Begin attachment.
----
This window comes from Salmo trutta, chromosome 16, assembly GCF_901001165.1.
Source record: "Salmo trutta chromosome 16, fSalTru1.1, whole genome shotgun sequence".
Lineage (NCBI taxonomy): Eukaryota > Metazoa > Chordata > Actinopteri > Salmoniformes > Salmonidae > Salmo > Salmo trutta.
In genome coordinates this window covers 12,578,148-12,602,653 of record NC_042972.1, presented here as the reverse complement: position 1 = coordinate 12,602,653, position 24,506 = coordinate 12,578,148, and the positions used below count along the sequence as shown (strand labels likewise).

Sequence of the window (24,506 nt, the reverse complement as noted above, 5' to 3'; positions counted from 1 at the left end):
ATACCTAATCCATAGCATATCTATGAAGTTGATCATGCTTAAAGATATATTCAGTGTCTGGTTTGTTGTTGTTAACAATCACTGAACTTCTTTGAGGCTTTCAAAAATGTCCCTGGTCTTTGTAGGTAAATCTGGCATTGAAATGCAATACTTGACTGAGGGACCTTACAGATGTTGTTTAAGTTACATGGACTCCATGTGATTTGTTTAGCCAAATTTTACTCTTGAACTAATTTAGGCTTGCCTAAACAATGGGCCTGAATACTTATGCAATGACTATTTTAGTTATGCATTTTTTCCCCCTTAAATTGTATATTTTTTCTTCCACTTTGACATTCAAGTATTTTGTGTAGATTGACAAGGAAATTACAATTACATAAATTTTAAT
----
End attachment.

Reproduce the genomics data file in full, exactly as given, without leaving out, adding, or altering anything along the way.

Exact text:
This window comes from Salmo trutta, chromosome 16, assembly GCF_901001165.1.
Source record: "Salmo trutta chromosome 16, fSalTru1.1, whole genome shotgun sequence".
Lineage (NCBI taxonomy): Eukaryota > Metazoa > Chordata > Actinopteri > Salmoniformes > Salmonidae > Salmo > Salmo trutta.
In genome coordinates this window covers 12,578,148-12,602,653 of record NC_042972.1, presented here as the reverse complement: position 1 = coordinate 12,602,653, position 24,506 = coordinate 12,578,148, and the positions used below count along the sequence as shown (strand labels likewise).

Sequence of the window (24,506 nt, the reverse complement as noted above, 5' to 3'; positions counted from 1 at the left end):
ATACCTAATCCATAGCATATCTATGAAGTTGATCATGCTTAAAGATATATTCAGTGTCTGGTTTGTTGTTGTTAACAATCACTGAACTTCTTTGAGGCTTTCAAAAATGTCCCTGGTCTTTGTAGGTAAATCTGGCATTGAAATGCAATACTTGACTGAGGGACCTTACAGATGTTGTTTAAGTTACATGGACTCCATGTGATTTGTTTAGCCAAATTTTACTCTTGAACTAATTTAGGCTTGCCTAAACAATGGGCCTGAATACTTATGCAATGACTATTTTAGTTATGCATTTTTTCCCCCTTAAATTGTATATTTTTTCTTCCACTTTGACATTCAAGTATTTTGTGTAGATTGACAAGGAAATTACAATTACATAAATTTTAAT